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First 4th July Brisket: Cut in half or leave whole?

post #1 of 11
Thread Starter 

We're having a cookout this 4th for the family and a few neighbours. Grandpa is doing ribs and I'm doing brisket. I've only smoked brisket once and whilst it was ok, it didn't hold a torch to my pulled pork; mainly becauise I didn't cook it long enough I think. That was a 7-8lb brisket. I've never cooked for this many people and I'm a wee bit nervous. So, a few questions:

 

1. I have a 13-14lb brisket; do I cut it in half so that it cooks quicker? If so, presumably the chunk nearest the heat in my horizontal smoker will cook quicker; do you swap them over?

 

2. Last time round, I foiled it but didn't get much bark. How do I get my bark on?

 

3. I read in the beef sticky that some use a spray mop; doesn't that disrupt the bark formation?

 

4. Lastly, is it possible to "overcook" it? Can I leave it on the smoker for too long?

 

Any other tips "grate"-fully received! :icon_biggrin:

 

Nathan

post #2 of 11

I would leave whole and monitor my temps very closely and have the larger end nearest the heat source like you say.

 

I've read that wrapping it in Butcher's paper instead of foil will help with a better bark, but I haven't tried that method personally.

 

It is possible to overcook the brisket and dry it out a little but if you monitor your meat internal temperatures, then there should be no major surprises.

post #3 of 11
Thread Starter 

Seems like I'd best get it going on Sunday night. Not sure that my smoker is good enough at holding temperature to leave it unattended is where the problem lies.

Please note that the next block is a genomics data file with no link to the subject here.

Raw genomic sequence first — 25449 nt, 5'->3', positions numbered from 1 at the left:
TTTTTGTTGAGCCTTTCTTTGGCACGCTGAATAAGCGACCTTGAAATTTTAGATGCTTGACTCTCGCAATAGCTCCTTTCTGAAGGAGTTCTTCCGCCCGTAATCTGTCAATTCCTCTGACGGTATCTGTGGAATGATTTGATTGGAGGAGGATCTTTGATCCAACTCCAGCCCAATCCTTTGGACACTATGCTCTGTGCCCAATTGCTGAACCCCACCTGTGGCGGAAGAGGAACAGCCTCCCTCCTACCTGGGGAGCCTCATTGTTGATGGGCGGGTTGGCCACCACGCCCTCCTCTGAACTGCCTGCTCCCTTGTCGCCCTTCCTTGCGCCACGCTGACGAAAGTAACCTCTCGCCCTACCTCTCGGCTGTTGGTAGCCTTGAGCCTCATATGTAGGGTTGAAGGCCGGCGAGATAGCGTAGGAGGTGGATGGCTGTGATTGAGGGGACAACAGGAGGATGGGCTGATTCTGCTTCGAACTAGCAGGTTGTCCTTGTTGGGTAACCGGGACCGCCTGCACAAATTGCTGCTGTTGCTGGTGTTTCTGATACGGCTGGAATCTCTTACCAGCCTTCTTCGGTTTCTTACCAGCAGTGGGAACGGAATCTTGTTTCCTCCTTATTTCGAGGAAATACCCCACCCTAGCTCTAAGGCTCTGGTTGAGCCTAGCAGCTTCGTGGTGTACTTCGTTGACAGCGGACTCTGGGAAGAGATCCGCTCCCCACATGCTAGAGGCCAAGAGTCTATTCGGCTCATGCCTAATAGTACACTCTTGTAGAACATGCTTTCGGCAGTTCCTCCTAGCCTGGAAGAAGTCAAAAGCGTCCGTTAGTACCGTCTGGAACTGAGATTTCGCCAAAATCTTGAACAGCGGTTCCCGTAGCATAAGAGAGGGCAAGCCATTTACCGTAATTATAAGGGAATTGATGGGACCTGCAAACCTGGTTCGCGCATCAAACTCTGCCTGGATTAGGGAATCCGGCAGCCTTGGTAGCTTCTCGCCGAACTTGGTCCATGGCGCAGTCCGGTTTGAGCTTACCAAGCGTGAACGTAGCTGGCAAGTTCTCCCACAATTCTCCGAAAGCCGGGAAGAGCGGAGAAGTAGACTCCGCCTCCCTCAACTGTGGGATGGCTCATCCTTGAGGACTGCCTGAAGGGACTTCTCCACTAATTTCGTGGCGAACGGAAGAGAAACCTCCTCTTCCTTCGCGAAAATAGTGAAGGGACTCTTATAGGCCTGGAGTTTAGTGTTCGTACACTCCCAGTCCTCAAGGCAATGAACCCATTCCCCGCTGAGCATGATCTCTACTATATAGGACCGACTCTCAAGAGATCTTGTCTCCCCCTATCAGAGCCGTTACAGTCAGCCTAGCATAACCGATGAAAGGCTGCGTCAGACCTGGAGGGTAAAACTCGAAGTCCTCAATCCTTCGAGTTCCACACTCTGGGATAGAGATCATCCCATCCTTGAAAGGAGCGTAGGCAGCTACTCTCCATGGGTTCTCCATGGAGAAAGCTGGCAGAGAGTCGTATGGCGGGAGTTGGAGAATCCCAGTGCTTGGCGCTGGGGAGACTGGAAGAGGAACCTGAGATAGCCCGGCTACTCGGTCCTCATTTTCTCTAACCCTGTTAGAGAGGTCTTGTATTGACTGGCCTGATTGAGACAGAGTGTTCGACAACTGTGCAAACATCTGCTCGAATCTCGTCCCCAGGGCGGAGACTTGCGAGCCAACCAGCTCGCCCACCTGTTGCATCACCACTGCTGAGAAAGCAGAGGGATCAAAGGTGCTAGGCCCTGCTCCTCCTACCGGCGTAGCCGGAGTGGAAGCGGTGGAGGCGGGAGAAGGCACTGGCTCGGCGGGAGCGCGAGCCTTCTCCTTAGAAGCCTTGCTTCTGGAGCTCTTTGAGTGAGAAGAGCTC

How about if I don't wrap it at all? Is that an option?

post #4 of 11
You could just smoke it till you get the desired bark you like and then wrap. I will usually wrap my brisket with butcher paper around 165 - 170. I feel the paper lets it's breathe a little bit while retaining some moisture.
Some people don't bother wrapping their brisket. The most important part is monitoring the brisket between 195 - 210 to decide at what temperature it is done.
The thickest part of the brisket will be probe tender. It takes some patience because you can't rush good brisket.
post #5 of 11

Here are some good brisket recipes.

 

http://www.smoking-meat.com/tag/brisket

 

Al

post #6 of 11

Hi Nathan!  I'll answer these in order with my take on brisket.  Understand that there is more than one way to skin a cat, so you'll have to play with it and find the method that best works for you

 

1. I have a 13-14lb brisket; do I cut it in half so that it cooks quicker? If so, presumably the chunk nearest the heat in my horizontal smoker will cook quicker; do you swap them over?  I have a horizontal offset, and I leave it whole, with the point facing the heat source.  I find this gives me the best burnt ends.

 

2. Last time round, I foiled it but didn't get much bark. How do I get my bark on?  In my experience, foil can stop the caramelization process associated with bark.  There is some debate over the science behind it, but my belief is that foil stops the evaporative cooling process that results from moisture leaving the surface of the meat.  This same "reduction" process is what leaves behind the sugars from the juices that wick out of the meat during cooking.  Foil retains the moisture (ergo retaining heat), but it's my experience that it softens your bark or stops the process altogether.  For some people, this is OK, but I usually unfoil it for the last 15 or 20 minutes to solidify the bark a bit.  Personally, I try to avoid the "Texas crutch" altogether, if I can help it.